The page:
The manna of St. Nicholas is the water that forms in the tomb of the saint (since his burial in the Basilica of Mira). According to chronicles, the bones floated in this liquid when they were stolen by sailors from Bari. The miracle continued even when the bones of the Saint were placed inside the Nicolaian Citadel and the faithful began to attribute thaumaturgical properties.
Over the centuries different terms have been used to define the liquid, such as oleum, unguentum; the Russians call it myro and the Greeks myron. According to the analysis of the chemistry laboratory of the University of Bari carried out in 1925, it is actually water of particular purity (40 mg liter of fixed residue against 100 mg that is usually found in water and 50 mg that are rarely found) that probably forms from condensation.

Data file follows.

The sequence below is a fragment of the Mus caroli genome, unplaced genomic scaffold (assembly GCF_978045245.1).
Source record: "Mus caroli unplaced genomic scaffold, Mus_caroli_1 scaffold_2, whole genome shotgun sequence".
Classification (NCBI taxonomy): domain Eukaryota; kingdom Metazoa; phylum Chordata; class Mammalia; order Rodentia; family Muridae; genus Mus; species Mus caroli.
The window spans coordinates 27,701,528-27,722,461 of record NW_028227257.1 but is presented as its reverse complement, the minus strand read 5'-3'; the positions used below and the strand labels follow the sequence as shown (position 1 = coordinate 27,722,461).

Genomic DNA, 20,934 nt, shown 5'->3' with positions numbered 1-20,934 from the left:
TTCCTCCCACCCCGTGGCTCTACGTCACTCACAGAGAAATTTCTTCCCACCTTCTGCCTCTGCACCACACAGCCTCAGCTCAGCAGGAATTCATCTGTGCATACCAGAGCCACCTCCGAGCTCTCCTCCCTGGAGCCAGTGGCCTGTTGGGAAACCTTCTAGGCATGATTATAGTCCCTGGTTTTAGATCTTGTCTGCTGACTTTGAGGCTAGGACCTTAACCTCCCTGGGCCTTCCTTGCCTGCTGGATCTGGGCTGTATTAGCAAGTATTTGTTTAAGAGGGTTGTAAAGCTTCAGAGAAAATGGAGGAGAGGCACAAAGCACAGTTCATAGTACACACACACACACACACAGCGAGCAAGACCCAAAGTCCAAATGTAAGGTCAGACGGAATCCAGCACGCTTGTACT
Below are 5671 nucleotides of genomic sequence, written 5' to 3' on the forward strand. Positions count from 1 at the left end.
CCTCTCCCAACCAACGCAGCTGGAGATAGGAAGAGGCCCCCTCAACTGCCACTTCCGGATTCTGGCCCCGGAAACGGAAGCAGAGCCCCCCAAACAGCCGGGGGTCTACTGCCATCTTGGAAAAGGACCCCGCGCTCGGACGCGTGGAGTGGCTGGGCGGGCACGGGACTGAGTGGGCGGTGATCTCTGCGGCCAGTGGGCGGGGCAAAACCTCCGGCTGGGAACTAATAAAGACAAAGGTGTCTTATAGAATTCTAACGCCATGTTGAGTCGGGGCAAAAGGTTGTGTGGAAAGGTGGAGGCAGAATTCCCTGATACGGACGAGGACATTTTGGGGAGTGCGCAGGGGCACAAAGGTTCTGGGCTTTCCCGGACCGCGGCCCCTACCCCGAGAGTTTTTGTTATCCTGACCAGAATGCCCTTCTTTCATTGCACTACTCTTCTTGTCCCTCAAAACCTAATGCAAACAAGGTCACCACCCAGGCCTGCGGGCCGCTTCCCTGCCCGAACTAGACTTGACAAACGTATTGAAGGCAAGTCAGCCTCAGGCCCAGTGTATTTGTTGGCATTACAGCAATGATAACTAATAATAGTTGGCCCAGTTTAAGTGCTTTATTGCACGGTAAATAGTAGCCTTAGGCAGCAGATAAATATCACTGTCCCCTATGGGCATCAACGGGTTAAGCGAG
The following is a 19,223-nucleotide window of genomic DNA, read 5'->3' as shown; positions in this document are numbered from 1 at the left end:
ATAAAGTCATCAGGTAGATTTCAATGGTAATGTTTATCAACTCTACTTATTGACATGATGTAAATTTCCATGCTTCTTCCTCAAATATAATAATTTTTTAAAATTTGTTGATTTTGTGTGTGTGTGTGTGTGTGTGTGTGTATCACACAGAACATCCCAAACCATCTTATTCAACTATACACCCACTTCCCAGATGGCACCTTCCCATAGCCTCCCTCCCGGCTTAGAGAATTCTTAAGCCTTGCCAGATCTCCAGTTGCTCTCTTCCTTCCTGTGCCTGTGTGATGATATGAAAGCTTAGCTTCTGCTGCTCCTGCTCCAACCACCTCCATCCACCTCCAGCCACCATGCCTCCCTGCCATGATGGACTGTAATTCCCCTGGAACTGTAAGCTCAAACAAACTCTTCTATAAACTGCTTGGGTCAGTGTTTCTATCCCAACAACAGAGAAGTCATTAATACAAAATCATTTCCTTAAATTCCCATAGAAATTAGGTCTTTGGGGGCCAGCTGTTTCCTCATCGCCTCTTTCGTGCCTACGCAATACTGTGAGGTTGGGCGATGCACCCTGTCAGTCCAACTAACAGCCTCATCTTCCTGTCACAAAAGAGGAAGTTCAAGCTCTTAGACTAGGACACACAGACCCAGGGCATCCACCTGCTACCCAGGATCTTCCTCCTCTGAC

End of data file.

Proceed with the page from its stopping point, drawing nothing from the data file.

Since 1980, the manna is taken every May 9th, the anniversary of the transfer, and collected in a crystal ampoule called “the glass of St. Nicholas”. A few drops of the manna are diluted in water and distributed to the faithful to benefit from the thaumaturgical properties attributed to the liquid.
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